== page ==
Poker Quest RPG

I like roguelikes, I like deckbuilding games, and I even like Poker. That’s why Poker Quest RPG, a deckbuilding roguelike Poker game, really caught my eye. It’s available on Playsaurus, and hopefully Steam, and I can see it becoming a truly great game.

Ooff, I nearly sprained my back with how loaded statement that statement was. Yes, PQ is a good game, and it certainly can be a great game one day, but it needs to figure a few things out.

Before I go on, let me just say the game is in early alpha. The art is… pretty ok for alpha art. The game is not necessarily optimized as well as it could be, and there isn’t much polish in general. I’m not talking about those things, I’m talking about the main game design elements.

First, let’s talk about the game, and what I like about it. PQ plays a lot like Slay the Spire, you are travelling across a map fighting enemies, encountering events, buying stuff, and trying to get as far as possible. The main thing that is different, and one of my favourite parts, is the combat.

Unlike Slay the Spire, where your pool of available abilities changes each turn, you always have access to all your abilities in PQ. You just need to “power” your equipment with standard poker cards. Some equipment can take any card, others require certain combinations like a pair or straight, and some require you to “charge” them before you can use them. I really like this aspect, because it means you always have access to your abilities, but their potency is variable.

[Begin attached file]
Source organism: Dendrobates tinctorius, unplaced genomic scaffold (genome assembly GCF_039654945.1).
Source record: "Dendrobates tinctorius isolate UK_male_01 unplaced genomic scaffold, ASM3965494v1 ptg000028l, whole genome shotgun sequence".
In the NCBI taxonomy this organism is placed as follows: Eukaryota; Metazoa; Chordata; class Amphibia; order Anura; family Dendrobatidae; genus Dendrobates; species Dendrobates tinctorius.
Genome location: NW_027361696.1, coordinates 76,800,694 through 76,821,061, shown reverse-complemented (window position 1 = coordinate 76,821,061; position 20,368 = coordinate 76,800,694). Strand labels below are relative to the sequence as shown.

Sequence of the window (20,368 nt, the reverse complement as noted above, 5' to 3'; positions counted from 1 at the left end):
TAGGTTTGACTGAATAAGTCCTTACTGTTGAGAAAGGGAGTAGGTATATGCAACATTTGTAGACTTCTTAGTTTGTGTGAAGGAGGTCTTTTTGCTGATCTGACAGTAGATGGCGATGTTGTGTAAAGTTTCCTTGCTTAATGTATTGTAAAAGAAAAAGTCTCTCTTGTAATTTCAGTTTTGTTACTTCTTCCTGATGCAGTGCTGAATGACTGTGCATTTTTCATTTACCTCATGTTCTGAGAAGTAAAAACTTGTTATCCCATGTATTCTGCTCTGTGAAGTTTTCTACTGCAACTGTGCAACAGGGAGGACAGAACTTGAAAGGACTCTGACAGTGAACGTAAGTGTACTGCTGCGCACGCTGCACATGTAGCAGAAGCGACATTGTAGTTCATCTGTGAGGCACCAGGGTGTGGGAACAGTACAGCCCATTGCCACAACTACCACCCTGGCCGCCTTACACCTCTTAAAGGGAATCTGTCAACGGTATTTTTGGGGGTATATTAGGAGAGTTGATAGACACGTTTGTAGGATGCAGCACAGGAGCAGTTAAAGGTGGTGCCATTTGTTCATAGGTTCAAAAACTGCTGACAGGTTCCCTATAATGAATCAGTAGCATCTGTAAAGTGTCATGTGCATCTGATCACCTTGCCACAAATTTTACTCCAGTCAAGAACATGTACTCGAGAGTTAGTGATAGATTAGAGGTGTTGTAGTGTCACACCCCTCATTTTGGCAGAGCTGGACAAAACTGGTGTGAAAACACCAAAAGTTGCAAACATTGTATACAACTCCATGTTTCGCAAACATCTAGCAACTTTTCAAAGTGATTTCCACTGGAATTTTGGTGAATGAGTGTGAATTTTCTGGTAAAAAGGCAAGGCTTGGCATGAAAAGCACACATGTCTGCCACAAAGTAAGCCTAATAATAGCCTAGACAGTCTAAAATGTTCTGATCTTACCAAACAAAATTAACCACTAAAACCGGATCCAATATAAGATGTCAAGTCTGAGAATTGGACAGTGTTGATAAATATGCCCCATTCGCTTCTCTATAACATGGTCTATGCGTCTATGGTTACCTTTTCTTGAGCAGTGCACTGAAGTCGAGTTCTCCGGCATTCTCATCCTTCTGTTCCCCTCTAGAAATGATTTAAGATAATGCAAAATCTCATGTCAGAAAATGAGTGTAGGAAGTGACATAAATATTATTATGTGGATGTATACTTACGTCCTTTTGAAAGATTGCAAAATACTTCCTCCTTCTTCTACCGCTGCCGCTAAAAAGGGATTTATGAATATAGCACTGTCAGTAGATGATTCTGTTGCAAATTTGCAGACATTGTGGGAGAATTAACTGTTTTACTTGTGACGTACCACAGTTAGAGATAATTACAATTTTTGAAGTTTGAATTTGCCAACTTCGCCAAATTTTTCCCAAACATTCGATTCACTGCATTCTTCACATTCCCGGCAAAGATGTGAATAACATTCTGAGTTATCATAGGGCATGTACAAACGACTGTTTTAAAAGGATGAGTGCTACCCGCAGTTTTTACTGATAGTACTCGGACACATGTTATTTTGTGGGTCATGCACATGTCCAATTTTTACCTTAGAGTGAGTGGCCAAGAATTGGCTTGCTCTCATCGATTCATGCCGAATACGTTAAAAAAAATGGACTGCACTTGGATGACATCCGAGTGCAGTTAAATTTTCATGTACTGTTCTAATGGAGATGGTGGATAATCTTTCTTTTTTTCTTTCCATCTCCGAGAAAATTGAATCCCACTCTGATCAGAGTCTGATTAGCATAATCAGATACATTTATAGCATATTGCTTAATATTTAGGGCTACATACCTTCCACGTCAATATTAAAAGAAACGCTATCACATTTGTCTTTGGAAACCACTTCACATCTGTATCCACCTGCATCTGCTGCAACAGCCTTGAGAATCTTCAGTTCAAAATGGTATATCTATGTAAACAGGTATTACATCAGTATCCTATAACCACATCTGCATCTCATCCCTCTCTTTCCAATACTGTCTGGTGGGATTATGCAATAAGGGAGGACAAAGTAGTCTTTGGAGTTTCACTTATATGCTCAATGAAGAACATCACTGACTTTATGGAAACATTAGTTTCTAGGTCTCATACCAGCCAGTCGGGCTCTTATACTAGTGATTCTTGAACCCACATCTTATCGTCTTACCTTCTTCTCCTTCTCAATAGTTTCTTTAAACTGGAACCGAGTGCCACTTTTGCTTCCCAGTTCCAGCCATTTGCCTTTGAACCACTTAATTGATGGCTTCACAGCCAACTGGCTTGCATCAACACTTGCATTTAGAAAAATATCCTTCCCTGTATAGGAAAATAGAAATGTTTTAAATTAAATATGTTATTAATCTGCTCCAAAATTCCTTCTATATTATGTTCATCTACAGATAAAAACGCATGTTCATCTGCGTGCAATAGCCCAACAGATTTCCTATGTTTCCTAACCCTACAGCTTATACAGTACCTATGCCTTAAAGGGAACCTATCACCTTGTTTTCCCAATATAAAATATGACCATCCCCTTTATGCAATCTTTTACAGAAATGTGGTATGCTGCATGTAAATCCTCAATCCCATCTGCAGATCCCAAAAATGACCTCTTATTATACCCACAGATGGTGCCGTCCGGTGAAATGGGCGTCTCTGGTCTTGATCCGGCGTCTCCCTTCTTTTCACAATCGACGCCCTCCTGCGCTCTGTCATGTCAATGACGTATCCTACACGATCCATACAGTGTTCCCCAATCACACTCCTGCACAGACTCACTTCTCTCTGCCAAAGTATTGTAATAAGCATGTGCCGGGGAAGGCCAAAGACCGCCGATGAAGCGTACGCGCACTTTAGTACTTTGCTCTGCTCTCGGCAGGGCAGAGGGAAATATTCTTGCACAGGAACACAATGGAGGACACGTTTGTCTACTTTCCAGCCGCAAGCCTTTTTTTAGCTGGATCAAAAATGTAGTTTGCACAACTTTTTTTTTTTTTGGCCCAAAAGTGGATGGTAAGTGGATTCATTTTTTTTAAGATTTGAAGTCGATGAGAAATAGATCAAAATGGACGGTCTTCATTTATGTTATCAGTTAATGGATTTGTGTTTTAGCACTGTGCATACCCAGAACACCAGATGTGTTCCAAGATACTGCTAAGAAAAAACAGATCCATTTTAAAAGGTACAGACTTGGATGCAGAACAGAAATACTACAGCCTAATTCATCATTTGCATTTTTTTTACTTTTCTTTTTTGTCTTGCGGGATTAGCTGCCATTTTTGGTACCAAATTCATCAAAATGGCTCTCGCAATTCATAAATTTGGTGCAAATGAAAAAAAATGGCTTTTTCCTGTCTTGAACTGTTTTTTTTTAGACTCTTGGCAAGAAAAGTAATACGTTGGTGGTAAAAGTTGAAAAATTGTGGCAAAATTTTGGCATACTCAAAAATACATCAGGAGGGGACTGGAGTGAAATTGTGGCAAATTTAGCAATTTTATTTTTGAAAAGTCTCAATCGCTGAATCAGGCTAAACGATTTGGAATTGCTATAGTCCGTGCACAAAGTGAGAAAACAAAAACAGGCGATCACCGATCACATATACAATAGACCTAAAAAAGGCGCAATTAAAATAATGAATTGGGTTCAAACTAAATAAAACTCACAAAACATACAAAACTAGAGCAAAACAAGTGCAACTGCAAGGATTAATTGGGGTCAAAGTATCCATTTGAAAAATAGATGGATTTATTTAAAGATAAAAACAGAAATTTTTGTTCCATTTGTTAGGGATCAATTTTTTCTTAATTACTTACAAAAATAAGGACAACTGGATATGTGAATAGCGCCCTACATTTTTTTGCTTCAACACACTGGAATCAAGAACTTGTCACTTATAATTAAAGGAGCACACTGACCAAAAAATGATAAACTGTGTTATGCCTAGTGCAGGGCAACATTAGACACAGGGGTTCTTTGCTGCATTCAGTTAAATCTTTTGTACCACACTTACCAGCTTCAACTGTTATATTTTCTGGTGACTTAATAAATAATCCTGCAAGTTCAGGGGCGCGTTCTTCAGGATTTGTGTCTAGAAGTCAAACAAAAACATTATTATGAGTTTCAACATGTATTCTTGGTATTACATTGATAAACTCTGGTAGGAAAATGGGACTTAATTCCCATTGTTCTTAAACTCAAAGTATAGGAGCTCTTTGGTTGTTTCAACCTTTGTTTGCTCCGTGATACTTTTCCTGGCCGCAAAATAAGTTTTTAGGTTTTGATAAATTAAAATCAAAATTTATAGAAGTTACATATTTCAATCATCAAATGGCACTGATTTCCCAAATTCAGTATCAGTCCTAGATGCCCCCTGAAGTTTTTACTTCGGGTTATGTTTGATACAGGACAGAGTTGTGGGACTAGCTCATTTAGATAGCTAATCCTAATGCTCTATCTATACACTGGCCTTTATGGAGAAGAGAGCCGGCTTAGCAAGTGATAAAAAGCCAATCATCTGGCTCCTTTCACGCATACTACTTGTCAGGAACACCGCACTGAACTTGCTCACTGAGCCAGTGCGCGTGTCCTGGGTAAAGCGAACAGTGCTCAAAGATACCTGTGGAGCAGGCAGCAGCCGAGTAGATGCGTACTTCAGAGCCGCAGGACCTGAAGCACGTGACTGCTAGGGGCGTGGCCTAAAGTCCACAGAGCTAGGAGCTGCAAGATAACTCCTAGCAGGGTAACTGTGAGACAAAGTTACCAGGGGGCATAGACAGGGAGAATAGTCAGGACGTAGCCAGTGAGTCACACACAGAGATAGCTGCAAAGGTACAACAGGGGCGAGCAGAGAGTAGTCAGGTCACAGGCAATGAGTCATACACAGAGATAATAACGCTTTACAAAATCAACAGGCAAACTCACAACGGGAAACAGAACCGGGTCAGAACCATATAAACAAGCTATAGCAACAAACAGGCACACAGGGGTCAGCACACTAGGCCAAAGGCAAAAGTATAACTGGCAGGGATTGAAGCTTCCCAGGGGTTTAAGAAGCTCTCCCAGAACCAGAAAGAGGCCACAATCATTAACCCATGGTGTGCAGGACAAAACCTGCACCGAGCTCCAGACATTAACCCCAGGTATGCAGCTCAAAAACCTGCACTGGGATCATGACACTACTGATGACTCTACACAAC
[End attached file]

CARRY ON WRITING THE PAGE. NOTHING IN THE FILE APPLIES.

Also, I really like how the enemies are handled. I enjoy any game where the enemies use similar mechanics to the player, and that applies in PQ as well. Enemies also draw some cards, and will require certain cards to use their moves. A monster might draw 7 cards, and if 4 of them are red cards, he will smack you. If he draws 4 black cards, he can’t, and you get another turn. However, some cards are hidden, and only revealed when you end your turn, which makes battles interesting. Do you try to block all the damage the enemy might do, or just hope that one hidden card isn’t a 7.

However, I feel this combat isn’t very flavourful. Very quickly you’ll notice a lot of equipment is virtually identical to others. There’s a sword that requires a 2 card straight to attack, another that requires a pair. None of these feel very different, just a variation.

I feel the suits should be treated like colours in Magic the Gathering, each has it’s own identity and flavour, as well as having different mechanics. Certain cards would require certain suits to use, or at least be enhanced when using a certain suit.

Let’s take a look at what I mean by using a set of example swords:

Sword of Clubs: Requires 2 cards. Effect: deals Σ damage, plus 50% for each Club used.

Sword of Diamonds: Requires 2 cards. Effect: deals Σ damage. Gain Σ x 0.5 block for each Diamond used.

Sword of Spades: Requires 2 cards. Effect: deals Σ damage. Lower the cooldown of another weapon by 1 for each Spade used.

Sword of Hearts: Requires 2 cards. Effect: deals Σ damage, and applies a Enflame, Poison, or Curse Σ x 0.5 for each Heart used.

This makes all the suits feel different. From these items, you can see that clubs tend to be offensive, while diamonds are defensive. Spades are about empowering yourself and your equipment, while hearts are about debuffing your opponent. Obviously the specific values, and flavour, are just suggestions, but it makes each suit feel less interchangeable.

I do want to stress that I still like PQ. It’s a fun game with an interesting combat engine, and I want to see it become a great game with an outstanding combat engine.

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